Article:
The story “Two Kinds” by Amy Tan is told from the point of view of a first-person narrator, who is also the main character.
The story is told from the point of view of the narrator’s adult self, who reflects on her own experiences as a child. This suggests a deeper understanding of things than she could have had as a child:
So maybe I never really gave myself a fair chance. I did pick up the basics pretty quickly, and I might have become a good pianist at the young age. But I was so determined not to try, not to be anybody different, and I learned to play only the most ear-splitting preludes, the most discordant hymns. (p. 4, ll. 40-44).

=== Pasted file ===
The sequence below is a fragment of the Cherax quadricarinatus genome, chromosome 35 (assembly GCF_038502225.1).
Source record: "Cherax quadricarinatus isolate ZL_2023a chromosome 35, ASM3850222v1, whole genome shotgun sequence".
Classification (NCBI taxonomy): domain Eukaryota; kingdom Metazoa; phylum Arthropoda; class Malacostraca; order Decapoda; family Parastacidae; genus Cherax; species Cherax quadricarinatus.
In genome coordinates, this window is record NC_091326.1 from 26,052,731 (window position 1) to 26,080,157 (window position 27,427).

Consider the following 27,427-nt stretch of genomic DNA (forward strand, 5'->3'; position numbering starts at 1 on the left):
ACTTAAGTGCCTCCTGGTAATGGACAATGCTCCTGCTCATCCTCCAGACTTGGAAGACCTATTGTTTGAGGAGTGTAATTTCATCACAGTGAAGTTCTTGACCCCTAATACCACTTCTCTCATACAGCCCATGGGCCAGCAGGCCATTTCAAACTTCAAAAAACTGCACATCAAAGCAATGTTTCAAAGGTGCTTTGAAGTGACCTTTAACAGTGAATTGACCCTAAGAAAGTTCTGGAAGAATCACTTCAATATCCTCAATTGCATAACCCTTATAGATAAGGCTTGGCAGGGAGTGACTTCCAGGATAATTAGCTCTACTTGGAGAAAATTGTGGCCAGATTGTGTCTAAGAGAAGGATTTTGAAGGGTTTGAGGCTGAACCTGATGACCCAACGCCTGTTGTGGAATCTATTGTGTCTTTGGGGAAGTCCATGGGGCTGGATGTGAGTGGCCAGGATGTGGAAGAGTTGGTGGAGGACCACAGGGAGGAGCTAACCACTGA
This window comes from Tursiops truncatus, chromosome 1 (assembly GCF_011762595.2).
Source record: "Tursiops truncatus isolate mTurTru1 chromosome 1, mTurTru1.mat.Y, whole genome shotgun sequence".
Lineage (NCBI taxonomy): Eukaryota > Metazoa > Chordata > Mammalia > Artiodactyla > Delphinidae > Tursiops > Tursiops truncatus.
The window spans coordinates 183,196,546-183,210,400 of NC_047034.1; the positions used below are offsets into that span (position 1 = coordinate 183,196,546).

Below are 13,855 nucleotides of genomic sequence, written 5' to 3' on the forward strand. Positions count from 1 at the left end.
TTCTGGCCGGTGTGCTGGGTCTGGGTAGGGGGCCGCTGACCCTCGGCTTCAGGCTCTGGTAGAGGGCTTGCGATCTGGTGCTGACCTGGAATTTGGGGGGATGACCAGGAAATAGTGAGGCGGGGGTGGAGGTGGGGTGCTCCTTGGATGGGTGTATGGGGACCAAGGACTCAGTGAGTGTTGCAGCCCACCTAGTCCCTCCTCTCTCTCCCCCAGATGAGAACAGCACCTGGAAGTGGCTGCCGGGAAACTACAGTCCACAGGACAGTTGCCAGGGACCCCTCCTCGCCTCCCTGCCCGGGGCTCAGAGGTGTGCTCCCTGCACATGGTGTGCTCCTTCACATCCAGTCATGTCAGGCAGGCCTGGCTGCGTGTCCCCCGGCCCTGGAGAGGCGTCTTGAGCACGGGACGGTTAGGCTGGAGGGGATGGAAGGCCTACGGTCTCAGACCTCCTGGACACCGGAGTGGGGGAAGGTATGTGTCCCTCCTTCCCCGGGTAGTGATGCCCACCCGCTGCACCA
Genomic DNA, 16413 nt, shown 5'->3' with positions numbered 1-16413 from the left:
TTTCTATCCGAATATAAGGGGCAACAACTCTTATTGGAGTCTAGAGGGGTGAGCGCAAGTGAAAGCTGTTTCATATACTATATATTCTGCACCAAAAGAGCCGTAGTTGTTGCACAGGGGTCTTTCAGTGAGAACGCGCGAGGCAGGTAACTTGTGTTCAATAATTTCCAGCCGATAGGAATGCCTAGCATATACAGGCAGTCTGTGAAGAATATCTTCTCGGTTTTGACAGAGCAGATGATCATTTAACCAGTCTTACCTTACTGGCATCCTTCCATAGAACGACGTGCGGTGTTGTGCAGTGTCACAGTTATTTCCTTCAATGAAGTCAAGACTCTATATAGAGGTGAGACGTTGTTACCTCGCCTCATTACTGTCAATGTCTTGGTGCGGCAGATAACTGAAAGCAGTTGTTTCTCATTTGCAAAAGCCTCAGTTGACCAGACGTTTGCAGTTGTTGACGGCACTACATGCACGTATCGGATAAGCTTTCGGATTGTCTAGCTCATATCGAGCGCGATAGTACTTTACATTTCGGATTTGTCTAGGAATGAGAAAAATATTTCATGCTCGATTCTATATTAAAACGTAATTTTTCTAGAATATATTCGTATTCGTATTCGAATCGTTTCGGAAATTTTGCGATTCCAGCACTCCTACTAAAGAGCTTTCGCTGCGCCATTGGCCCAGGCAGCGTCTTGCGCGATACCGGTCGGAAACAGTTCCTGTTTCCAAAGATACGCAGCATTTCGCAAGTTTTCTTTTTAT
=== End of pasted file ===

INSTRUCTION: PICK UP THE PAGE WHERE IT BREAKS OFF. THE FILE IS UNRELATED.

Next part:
This suggests that the narrator thinks about the actions she undertook as a child, from the perspective of an adult. Also, the narrator recognizes that her child self was biased, and the narrative reflects that. The way her impression of the events has changed since then is illustrated by the use of the verb “seems”, for instance: “And then I saw what seemed to...